Hinchy was shocked that Peterson somehow gained access to such personal information. She immediately called the local Walgreens pharmacy where she gets her prescriptions filled. Hinchy’s lawyer, Neal F. Eggeson, stated that Hinchy contacted the pharmacy, saying, “I believe there has been a privacy breach here. Can somebody check to make sure my records are secure?”

Later, Hinchy discovered that Peterson was married to a pharmacist at that Walgreens store. She then contacted Walgreens a second time, informing them that she believed that their pharmacist, Audra Peterson, was involved in this breach of healthcare information.

After an investigation, Audra Peterson confessed to providing her husband with Hinchy’s prescription profile, says Eggeson. Walgreens responded with a final written warning, which in essence is just a note in the personnel file. The company commented on their decided disciplinary action, saying, “We take seriously our responsibility to safeguard the privacy of medical records in our possession. The pharmacist in this case admitted she was aware of our strict policy and knew she was violating it. She was appropriately disciplined for her action.”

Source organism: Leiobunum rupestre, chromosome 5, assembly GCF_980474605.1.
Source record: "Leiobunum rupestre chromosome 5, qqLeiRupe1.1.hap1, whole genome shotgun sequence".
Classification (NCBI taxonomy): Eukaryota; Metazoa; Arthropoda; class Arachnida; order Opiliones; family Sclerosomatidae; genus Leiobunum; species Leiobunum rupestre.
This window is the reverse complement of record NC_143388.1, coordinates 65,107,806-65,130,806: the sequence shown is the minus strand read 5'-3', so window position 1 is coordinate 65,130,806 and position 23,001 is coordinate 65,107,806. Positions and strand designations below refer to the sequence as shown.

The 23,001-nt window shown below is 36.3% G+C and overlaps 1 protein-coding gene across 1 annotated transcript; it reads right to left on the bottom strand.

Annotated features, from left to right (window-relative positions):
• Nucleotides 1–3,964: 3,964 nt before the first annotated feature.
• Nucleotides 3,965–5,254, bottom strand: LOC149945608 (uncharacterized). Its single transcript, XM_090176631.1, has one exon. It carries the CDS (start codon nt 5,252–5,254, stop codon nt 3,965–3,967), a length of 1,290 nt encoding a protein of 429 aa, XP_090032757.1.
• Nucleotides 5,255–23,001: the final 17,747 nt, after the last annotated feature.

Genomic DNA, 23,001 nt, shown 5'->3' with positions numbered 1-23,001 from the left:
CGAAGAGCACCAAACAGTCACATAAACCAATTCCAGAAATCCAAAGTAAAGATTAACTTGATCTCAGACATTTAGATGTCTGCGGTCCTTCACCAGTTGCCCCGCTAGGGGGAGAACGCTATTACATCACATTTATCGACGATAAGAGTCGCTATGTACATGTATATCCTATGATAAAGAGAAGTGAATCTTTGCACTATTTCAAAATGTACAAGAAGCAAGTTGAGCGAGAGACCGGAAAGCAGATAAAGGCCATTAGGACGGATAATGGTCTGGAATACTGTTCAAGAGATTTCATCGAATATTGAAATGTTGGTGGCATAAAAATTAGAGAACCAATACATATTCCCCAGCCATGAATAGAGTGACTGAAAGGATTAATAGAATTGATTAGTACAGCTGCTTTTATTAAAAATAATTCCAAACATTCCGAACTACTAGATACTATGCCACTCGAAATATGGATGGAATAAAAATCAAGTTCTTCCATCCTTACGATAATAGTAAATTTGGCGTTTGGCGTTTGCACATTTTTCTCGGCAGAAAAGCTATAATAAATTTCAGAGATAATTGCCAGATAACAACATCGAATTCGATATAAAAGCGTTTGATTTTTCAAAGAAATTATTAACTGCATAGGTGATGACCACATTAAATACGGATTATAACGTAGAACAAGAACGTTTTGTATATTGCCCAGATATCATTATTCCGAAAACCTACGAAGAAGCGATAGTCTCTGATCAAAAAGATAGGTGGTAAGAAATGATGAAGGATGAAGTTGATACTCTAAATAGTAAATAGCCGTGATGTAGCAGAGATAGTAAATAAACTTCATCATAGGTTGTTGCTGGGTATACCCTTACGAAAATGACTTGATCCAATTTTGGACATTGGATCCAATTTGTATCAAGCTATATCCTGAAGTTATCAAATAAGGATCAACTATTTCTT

Eggeson said an expert testified that Walgreens should have a mechanism in place for tracking recent profile access. Walgreens called such precautions impractical, stating that it simply does not have the ability to do something like that.